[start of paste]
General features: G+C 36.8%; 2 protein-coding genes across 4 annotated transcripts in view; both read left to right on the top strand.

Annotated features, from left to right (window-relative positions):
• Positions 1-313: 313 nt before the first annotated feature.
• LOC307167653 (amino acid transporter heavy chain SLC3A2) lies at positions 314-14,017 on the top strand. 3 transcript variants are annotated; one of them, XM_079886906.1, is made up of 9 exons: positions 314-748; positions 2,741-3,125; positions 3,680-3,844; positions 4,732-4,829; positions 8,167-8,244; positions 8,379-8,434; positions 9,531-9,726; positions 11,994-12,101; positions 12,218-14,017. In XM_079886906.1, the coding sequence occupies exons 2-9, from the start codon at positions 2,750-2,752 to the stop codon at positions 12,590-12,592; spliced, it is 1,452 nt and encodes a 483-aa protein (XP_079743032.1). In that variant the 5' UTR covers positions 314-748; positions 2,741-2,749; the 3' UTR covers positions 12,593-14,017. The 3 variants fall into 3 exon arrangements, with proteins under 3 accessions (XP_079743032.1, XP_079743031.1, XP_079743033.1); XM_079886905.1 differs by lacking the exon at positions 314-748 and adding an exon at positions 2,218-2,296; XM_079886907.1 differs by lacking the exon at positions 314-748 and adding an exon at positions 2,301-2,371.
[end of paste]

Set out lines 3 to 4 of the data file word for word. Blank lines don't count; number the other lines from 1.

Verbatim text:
• Positions 1-313: 313 nt before the first annotated feature.
• LOC307167653 (amino acid transporter heavy chain SLC3A2) lies at positions 314-14,017 on the top strand. 3 transcript variants are annotated; one of them, XM_079886906.1, is made up of 9 exons: positions 314-748; positions 2,741-3,125; positions 3,680-3,844; positions 4,732-4,829; positions 8,167-8,244; positions 8,379-8,434; positions 9,531-9,726; positions 11,994-12,101; positions 12,218-14,017. In XM_079886906.1, the coding sequence occupies exons 2-9, from the start codon at positions 2,750-2,752 to the stop codon at positions 12,590-12,592; spliced, it is 1,452 nt and encodes a 483-aa protein (XP_079743032.1). In that variant the 5' UTR covers positions 314-748; positions 2,741-2,749; the 3' UTR covers positions 12,593-14,017. The 3 variants fall into 3 exon arrangements, with proteins under 3 accessions (XP_079743032.1, XP_079743031.1, XP_079743033.1); XM_079886905.1 differs by lacking the exon at positions 314-748 and adding an exon at positions 2,218-2,296; XM_079886907.1 differs by lacking the exon at positions 314-748 and adding an exon at positions 2,301-2,371.